GO  MONEY & RUN If you can’t lick ’em, join ’em. To lure audiences away from movies and TV, some theaters are taking cues from their competition. Recent successful productions riff off Showgirls, Point Break and Charlie’s Angels; now Wayne Rawley’s popular Seattle serial, inspired by The Dukes of Hazzard and Miami Vice, debuts with its first installment, “Money, Take Run,” in which two hot-blooded criminals, Money (Johanna Watts) and Run (Joshua Sliwa), meet-cute when holding up the same liquor store. Their romantic fireworks are outdone by the goofball supporting characters, which include Tobias Jelinek as a turtleneck-wearing manhunter, Pete Caslavka’s drunken bum, and the grandstanding and fierce Alyssa Bostwick as Big Momma Bob, the local liquor-emporium czarina who wants to see Money strung up by her belly shirt. Rawley’s honed his clever quips and sharp timing — even an opening-credits sequence is a hoot. It’s live, but is it theater? As the narrator (Rawley) tells us to “stay tuned for scenes from the next episode,” and the cast races through a quick montage, the best we and this production can hope is that theater’s fun, albeit flattened reinvention is less disposable than its origins. Lyric Hyperion Theater Café, 2106 Hyperion Ave., Silver Lake; Fri.-Sat., 10:30 p.m.; indef. (800) 595-4TIX. (Amy Nicholson)

Sandra Tinto

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Tomahawk

NORMAN’S ARK The Old Testament is back in another musical, this one by Jerome Kass and Glen Roven, nicely staged by Peter Schneider. Though this Trojan Horse has been touring in various incarnations since at least 2002, it may be the biggest local theatrical event since Val Kilmer parted the Red Sea at the Kodak Theatre in 2006. A cast of 200, including local gospel choirs and dancers, and a bevy of cherubic kids playing the animals (in Ann Closs-Farley’s wonderful costumes) provide backup for the story of some family stuck on their roof during a flood in the middle of the country. Schoolteacher Norman (the appealing Philip Casnoff) — in a red cardigan, of course — knows his Shakespeare but fumbles any practical task, which earns him the derision of his two sons (B.J. Wallace and Noah Galvin, in fine performances) and the sympathy of his very young daughter, Jenny (Tiffany Espensen). One of the boys has a good line about not wanting to be negative, and therefore describing the house as being “half full.” Norman’s wife, Alice (Karole Forman, great voice), is black, Norman and their sons are white, and the daughter is Asian. All (or much) of humanity is on this roof, you see. On reading the program note that “we have been inspired ... to encourage our audience to take the message of Hope, Love & Survival,” I felt my intestines start to tangle into extremely small, tight knots, causing painful contractions accompanied by layers of perspiration. God (Dawnn Lewis) makes an appearance in a white robe. She sings very well indeed, and expresses annoyance at what we’re doing to her planet. Tiffany asks why, as a child, she should be punished for that, and God winks something about mysterious ways. Norman’s contribution to the crisis consists of retelling the transporting legend of Noah’s Ark (accompanied by amazing lighting effects). For no reason whatsoever, the family come to respect Norman within his fiction, until they’re rescued. (That must be the “Hope, Love & Survival” part.) Quite often, though, we’re not rescued. That’s also a valuable lesson for children, which can be taught without provoking paranoia. Despite its noble gathering of community participants, who perform with talent and open hearts, the project itself fails to draw a crucial distinction between compassion and delusion. John Anson Ford Amphitheatre, 2580 Cahuenga Blvd., E. Hlywd.; Tues.-Sun., 8:30 p.m.; thru June 8. (323) 461-3673 or www.fordamphitheater.org. (Steven Leigh Morris)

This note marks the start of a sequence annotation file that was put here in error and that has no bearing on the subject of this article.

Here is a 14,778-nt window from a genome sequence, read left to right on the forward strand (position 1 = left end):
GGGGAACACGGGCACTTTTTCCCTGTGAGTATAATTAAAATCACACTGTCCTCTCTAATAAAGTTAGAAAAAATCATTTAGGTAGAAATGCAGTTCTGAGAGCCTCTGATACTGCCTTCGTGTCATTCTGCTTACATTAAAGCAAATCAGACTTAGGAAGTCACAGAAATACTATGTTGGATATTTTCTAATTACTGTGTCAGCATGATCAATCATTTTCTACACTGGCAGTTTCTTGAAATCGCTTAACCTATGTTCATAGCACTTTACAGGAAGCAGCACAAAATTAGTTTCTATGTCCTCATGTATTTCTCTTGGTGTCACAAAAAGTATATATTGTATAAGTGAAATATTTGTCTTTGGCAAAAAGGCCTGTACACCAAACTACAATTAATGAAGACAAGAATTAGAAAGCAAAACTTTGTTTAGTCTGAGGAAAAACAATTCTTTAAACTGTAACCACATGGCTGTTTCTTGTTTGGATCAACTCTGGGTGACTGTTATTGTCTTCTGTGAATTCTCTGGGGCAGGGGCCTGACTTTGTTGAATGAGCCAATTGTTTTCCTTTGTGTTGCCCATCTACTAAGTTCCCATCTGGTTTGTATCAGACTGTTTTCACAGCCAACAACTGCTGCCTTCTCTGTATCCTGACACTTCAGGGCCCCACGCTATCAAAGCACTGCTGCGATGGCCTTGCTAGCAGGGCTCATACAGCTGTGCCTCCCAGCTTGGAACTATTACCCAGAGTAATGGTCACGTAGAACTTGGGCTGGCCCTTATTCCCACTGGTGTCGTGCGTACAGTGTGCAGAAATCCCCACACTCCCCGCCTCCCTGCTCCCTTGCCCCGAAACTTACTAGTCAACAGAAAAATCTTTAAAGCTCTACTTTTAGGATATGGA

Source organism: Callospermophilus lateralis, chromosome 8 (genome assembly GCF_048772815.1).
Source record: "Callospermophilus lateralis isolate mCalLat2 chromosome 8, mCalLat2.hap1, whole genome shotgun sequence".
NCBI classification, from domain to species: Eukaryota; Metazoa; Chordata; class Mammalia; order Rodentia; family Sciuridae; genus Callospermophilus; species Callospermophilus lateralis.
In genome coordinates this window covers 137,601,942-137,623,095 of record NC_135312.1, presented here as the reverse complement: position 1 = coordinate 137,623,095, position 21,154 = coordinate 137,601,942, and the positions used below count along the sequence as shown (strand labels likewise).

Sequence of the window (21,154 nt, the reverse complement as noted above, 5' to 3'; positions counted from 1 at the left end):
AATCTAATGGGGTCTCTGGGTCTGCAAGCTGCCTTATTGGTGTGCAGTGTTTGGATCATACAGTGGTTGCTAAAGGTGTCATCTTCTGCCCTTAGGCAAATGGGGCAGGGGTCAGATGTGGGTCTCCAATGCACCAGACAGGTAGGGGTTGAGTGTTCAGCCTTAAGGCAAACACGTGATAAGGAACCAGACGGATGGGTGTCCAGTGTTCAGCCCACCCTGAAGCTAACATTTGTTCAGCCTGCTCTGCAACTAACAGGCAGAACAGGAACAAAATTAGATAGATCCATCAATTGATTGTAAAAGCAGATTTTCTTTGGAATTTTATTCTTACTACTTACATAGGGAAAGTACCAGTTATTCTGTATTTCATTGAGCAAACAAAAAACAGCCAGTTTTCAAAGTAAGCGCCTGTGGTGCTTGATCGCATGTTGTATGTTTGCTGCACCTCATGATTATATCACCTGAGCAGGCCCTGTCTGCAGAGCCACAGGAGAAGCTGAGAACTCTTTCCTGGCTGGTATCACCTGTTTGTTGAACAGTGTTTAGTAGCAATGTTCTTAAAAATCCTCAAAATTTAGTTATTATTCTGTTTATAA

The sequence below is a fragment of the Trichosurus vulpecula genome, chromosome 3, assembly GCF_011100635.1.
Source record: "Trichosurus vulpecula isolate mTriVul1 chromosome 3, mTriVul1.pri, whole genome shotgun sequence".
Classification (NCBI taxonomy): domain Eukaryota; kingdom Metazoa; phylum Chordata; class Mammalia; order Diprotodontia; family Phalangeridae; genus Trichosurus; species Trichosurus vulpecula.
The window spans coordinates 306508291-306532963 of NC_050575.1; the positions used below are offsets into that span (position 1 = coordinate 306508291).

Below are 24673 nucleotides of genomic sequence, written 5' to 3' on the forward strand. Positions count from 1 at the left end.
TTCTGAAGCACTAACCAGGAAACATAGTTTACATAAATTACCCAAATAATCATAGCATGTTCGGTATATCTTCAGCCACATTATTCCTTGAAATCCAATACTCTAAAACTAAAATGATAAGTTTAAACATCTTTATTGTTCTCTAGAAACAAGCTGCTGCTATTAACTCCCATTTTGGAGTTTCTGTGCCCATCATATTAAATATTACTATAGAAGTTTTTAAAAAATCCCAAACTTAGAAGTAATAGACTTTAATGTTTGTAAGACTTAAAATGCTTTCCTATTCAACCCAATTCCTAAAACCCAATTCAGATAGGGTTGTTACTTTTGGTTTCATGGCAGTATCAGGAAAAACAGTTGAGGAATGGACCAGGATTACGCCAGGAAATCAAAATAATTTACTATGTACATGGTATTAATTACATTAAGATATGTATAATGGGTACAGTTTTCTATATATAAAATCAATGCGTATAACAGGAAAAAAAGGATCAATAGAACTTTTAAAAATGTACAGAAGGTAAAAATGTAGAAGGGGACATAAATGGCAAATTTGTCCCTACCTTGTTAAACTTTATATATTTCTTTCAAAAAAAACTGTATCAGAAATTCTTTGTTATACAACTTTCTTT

TOMAHAWK The titular tomahawk is brandished by a naked man (Lewis Brians, only nominally naked) in a Native America getup, who recklessly roams the neighborhood in this musical play by writer-director James Domine, based on his novel The Naked Man and featuring songs by the garage band the Screaming Clams. Program notes inform us that the play is a quest for truth, but the search proves futile. The shallow, cartoonish characters include a pair of gleefully corrupt cops (Rob Martinez and Christopher Jones) and a couple of boorish slackers, C.J. and Dogue (Chris Benton and Michael Fox), who devote themselves to bonking any woman in sight, smoking grass, arguing about the existence of God and extraterrestrials and cadging beer from their disreputable landlord, Hal (Brians). Barfly Mama Cass (Debbie Stavitsky) quite accurately informs us, at the end of Act 1, that “none of this means a damned thing.” The actors and the band give it their all, but this script is dead in the water. Actors Forum Theatre, 10655 Magnolia Blvd., N. Hlywd; Fri.-Sat., 8 p.m., Sun., 2 p.m., thru June 15. (818) 347-4807. (Neal Weaver)

WET SPOTS: THE STORY PROJECT The flier for the show is provocative — a close-up shot of a woman’s crotch, moisture soaking through her hot-pink panties, dark pubic hair peeking out from the fuchsia lace. Text runs along her inner thigh: “Tiny dances about the female orgasm.” But this production of dance and spoken word by the Suarez Dance Theater shied away from the transgressive or shocking. Instead, it shared a series of tales that were as much about the inner journey to orgasm as the physical one. “Micro Theater,” as the company calls its work, was staged within three tiny cottages in a residential area of Venice. The audience was guided in groups of five or six to each performer’s space. The small rooms provided an instant intimacy, and the home environment lent itself to a sense of voyeurism. Dancers could be found in the kitchen, the shower, the closet, even soaking in a hot tub. One piece, about a girl having a spontaneous orgasm on the dance floor during a rave, took place entirely in bed. But the height of the voyeuristic experience was the dance by Bonnie Lanvin and Meg Woolfe, about sexual dysfunction within a relationship. They moved through the rooms of one cottage as though they lived there, their dance one of everyday life and annoyance. The audience had to follow the dancers on their unpredictable path, and the tight quarters would sometimes only allow peeking around a corner to catch a glimpse of their motion. As captivating as these small performances were, strung together they felt disjointed and random. There was no arc to the storytelling, no real payoff at the end. For a show about orgasms, it left the audience — frustratingly — without a climax. Venice Beach Eco Cottages, 447 Grand Blvd., Venice; closed. (Pandora Young)